He managed to focus his eyes just enough to see the person who had gripped and twisted his arms behind him. The light in his room was bright, but wavering. There were others. He could plainly see their mismatch cloth and hair, twined like serpents under thick turbans. Another stepped forward, a bag in hand.
Owen wrenched his arms free and pushed against the heaviness in the middle of his back and kicked at another. He bolted toward the door and stopped short. It was not sunlight which flooded his small room.
Flames consumed his home beyond frame of the door. Bodies were entangled in melee. Bursts of light, and he stumbled and fell. The heaviness returned to the middle of his back and he was forced against the cool floor. His head swam in a murk aware of only the incredible movement about him, and of a crackling and popping sound from far away. Lethargy and heat bore against his body. He twisted to look toward the door. This caused his head to object furiously and his throat constricted against the cloth which had been shoved into his mouth. With closed eyes, he gritted his teeth and swallowed gingerly to settle his stomach. It wouldn't do him any good to vomit. His mouth watered profusely, drenching the gag in his mouth.
With the passing of the spasms, he cracked an eye open. Amidst the smoke and flames were two floating, black apparitions with no arms or legs to speak of; tapered stumps to their appendages. Their grunts and the clash of metal were much more substantial.
Smoke from his hearth, borne in by a breeze, consumed his room in thick, billowing clouds causing his eyes and lungs to burn. He squeezed his eyes against it. He was heaving for breaths, but it was not enough. Panic overtook his mind. With legs kicking and an arched back, he fought against the ropes on his wrist and ankles. Like a worm that had just been stepped on by a very large boot, he writhed feeling absurdly helpless. The bindings rubbed raw the thin flesh of his wrists. The sounds of flames crackling in his head came through strangely clear. His hands felt swollen and numb. His muffled cries did nothing to ward off death. It came to him softly, gently, pulling his lids to close. To sleep.
He was floating. No, he was being dragged across the floor. His binds were cut, but he lacked the strength to move. His legs were splayed before him and remnants of his straw, pitched roof laid on the floor of his hearth. Among them were bodies, blackened by the fire. Some were contorted in pain, pulled in on itself and frozen in place. The roar of flames filled his ears and mind; the heat, his body.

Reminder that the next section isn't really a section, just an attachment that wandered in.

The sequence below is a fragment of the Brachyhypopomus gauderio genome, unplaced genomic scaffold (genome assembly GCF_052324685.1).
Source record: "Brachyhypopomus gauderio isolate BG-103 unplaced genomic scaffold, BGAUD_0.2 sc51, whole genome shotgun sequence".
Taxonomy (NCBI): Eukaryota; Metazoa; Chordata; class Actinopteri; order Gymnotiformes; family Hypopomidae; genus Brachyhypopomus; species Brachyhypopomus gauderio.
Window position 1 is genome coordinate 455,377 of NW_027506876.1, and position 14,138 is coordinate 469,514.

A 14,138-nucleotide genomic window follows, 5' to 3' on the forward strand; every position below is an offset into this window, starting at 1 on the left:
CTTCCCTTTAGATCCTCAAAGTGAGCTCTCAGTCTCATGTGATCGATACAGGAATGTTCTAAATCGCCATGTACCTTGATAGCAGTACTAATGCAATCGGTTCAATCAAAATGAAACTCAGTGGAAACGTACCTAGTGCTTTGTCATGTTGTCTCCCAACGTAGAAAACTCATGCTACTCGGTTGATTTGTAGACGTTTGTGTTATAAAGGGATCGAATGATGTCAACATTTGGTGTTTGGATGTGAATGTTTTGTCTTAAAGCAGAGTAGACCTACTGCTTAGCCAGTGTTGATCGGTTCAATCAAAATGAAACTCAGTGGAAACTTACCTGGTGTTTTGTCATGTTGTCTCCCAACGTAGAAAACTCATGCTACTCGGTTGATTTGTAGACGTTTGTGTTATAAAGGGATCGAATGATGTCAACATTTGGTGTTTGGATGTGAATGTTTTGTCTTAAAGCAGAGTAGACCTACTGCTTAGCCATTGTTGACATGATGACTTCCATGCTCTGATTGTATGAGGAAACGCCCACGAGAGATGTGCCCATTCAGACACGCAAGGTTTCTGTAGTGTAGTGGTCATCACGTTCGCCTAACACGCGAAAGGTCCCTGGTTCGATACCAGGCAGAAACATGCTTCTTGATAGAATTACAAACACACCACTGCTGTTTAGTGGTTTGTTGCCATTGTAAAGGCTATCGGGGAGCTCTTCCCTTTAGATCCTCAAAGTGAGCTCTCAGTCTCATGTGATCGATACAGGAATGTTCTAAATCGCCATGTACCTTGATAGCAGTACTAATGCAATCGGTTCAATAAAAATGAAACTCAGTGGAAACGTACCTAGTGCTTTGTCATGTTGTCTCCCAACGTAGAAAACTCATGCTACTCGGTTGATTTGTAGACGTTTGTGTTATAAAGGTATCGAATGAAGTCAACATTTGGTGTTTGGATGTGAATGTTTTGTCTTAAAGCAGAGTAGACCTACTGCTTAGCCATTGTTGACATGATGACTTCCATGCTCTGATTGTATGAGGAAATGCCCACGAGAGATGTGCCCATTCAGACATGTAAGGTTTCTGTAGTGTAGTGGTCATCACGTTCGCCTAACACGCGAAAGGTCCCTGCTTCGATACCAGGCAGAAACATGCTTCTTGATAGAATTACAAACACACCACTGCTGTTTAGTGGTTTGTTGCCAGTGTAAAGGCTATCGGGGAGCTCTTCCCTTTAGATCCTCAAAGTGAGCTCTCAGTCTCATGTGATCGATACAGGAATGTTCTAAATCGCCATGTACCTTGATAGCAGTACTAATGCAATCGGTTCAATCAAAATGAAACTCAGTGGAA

He coughed listlessly as he was pulled out of his home. It was not yet dawn, and the stone walls around his home was barely discernible from the sky. What he could see - splotches of finger-grass between pebbles and dirt - rippled like water. The air was cold, a relief on his hot skin, and it spurred life into his labored breaths. He was hauled to his feet. This abrupt change in position caused the darkness of predawn to turn black around the edges of his vision. His head was incredibly heavy and his arms and legs felt very distant.
"Get up!" A voice shouted, not so distant. The person took off toward a carriage which thundered toward them.
He complied. Groaning and grunting, he got to his feet and took several tentative steps, but his knees folded under him and he landed on a rock sending a jolt of pain up him leg and into his groin. He regained his footing, and dragging his leg behind him, leapt at the carriage. He misjudged—or had lacked the strength and wit to coordinate his jump, but a hand was there. His right shoulder struck the door frame of the swiftly moving carriage with a sickening crunch and his cry caught at his throat. The man who saved him had, at this time, somehow grasped his other arm and began hoisting him in. He felt his legs drag briefly in the road before he was safely resting on the floor of the dim carriage.
He could barely sit erect let alone fight off the hands which jerked at his collar. The owner of those hands had the leather gorget and band of an official. The pin over his right ear which held his turban in check, he could see quite clearly, had marked him as a Court official. The officer hollered over the noise of the carriage. His breath was hot and foul, but the words did not penetrate the fog in his head. He blinked absently in response.
The ride lurched, and the pounding in his head became unbearable and his stomach turned, but the pain in his shoulder took precedence over them. A wheel struck a rock and the carriage tilted violently. Owen bounced hard against the wooden floor. He cried out and gripped his arm at the elbow close to his body.